Let me make this disclaimer straight out of the gate: The words that follow are not a political post. I’ve got convictions and beliefs that influence my vote, and I think Christians should be involved in politics. We need Christ-followers serving the cities and states that make up our nation. But this post isn’t about a political party or about the Presidential election. The election did, however, get me to thinking about the subject of this post. You may be wondering, “What subject is that?” I’m glad you asked.


At the time of this writing (late Wednesday night, November 4, 2020), no one has yet been able to claim victory in our election of the next President of these United States. Both gentlemen have expressed that they feel victory is within reach. Both desire it. The goal of this election is to get to 270 electoral votes, at which point you can claim victory.


We relish victories. We cheer when our teams experience them. We pump our fist when our celebrity athlete hits the shot at the buzzer to secure it. My daughter and I swap them when we play Yahtzee. We enjoy being victorious. I doubt there’s been a child who thought, “When I grow up, I would like to be a part of a losing team. I want to lose in life! Let me be a loser!”

No. Instead, we want the victory. There’s only one problem in our quest for victory. Life is not full of victorious moments. As we move through life, we even find that there are seasons when victories are far and few between.

We wake up and realize we have a flat tire on the car, which gets us in a very non-victorious mood, which then leads us to being short and ill-tempered toward our wife and children, and we realize we aren’t going to be victorious in the husband / dad of the day category. We get to work and the items on the To Do list are way more complex than we can accomplish before we head home. No victory in the rat race today. As we go home, we encounter people who don’t know how to drive, and we use some words or make some hand gestures that are definitely not WWJDish in nature. We go to bed, having skipped the smiles at the dinner table, and having bypassed our personal time with God. The day was a waste and a total loss. We feel like we’re anything but a winner.

Maybe it’s a season of life that is frustrating. The doctor and his team have told you it’s a long road ahead, and you’re facing something that has no cure. Not many people experience a “victory” over that disease on this earth. Your situation sounds hopeless, not hopeful.

Maybe things aren’t great at home. There are fights between spouses or between parents and children that seem to have no winners at all. And now you can’t stand the thought of going home after work because you know the tense, non-victorious context that is soon to envelope you.

Sometimes life seems to drag you off the winning team and places you squarely on the losing side. We want victory, but we don’t always experience it.

If you will, allow the words of Jesus to transform you and give you a different perspective. John 16 concludes with these words from Jesus: “I have said these things to you, that in me you may have peace. In the world you will have tribulation. But take heart; I have overcome the world” (John 16:33).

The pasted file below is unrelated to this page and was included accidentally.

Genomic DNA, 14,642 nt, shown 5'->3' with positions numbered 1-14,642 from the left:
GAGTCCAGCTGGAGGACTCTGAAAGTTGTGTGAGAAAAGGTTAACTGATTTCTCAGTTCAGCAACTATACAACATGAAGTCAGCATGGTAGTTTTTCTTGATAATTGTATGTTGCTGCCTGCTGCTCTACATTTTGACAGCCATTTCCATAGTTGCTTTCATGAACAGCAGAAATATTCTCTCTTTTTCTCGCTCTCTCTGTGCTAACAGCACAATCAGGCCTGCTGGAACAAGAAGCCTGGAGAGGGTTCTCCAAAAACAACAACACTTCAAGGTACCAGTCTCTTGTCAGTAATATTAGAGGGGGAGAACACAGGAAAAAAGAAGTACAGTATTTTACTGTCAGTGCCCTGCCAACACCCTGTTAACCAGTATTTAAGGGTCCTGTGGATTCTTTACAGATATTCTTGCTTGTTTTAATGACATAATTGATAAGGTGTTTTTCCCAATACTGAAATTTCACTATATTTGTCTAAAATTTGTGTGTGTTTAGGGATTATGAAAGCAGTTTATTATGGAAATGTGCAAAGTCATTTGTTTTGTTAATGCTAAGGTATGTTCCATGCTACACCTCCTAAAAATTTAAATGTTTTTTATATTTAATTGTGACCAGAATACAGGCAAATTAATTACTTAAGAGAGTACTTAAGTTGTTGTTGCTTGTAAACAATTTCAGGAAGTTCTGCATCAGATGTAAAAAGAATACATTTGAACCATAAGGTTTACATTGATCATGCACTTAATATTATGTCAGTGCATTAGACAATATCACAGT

DO NOT miss the timing of this statement and the tense Jesus used. This is shortly BEFORE the cross. Jesus has yet to be betrayed. He has yet to be scourged. Though he will have nails forced through his hands and feet, that has yet to occur. Jesus makes his statement in John 16:33 BEFORE the cross.

Notice the tense he used. Had Jesus said, “I WILL overcome the world,” he would be using the future tense to tell us something that he had yet to do. But Jesus did not say, “I WILL overcome the world.” He said, “I HAVE overcome the world,” as in “I HAVE ALREADY overcome the world.” He’s using the past tense to tell us something he has already done.

Don’t miss this! Jesus declared victory over the world BEFORE the cross. He went to the cross already a victor. He headed into suffering having already won! He declared a victory before one drop of blood-sweat dripped from his brow. He deemed himself the winner before the first hammer was raised to drive a spike into his hands.

Jesus went to the cross as a victor, which could only mean one thing: he would come off the cross as a victor, he would go into an empty tomb as a victor, and he would rise from the dead, VICTORIOUS over sin, death, hell, and the grave! Jesus is the ultimate victor! And if he WAS victorious, he still IS victorious, and will always be victorious.

And here’s some great news: those who tether their lives to him also experience his victory!

Sure, you might experience a loss or two during the day, but remember that Christ has already won the victory, and in the end that victory is guaranteed! Things may look bleak from your perspective. Take heart! The victory has already been won!

You may not know what tomorrow is going to hold. If Jesus is there with us, it’s going to hold victory because he has already overcome the world. He overcame the world when he entered it, lived upon it, and resisted its sin nature.

So take heart today. The scoreboard may indicate that you’re losing. But the buzzer has yet to sound! When it does, and the space your brief life rented on this earth is done, you’ll be a victor because Christ is THE victor!

So let’s walk boldly into the days and weeks ahead, knowing that we’ll experience a setback here and there, knowing that some days will feel more like losses than wins, but knowing that God is ultimately bringing us to a place where we fully, finally, and eternally experience victory because that place of victory will point us to a PERSON who has overcome the world!

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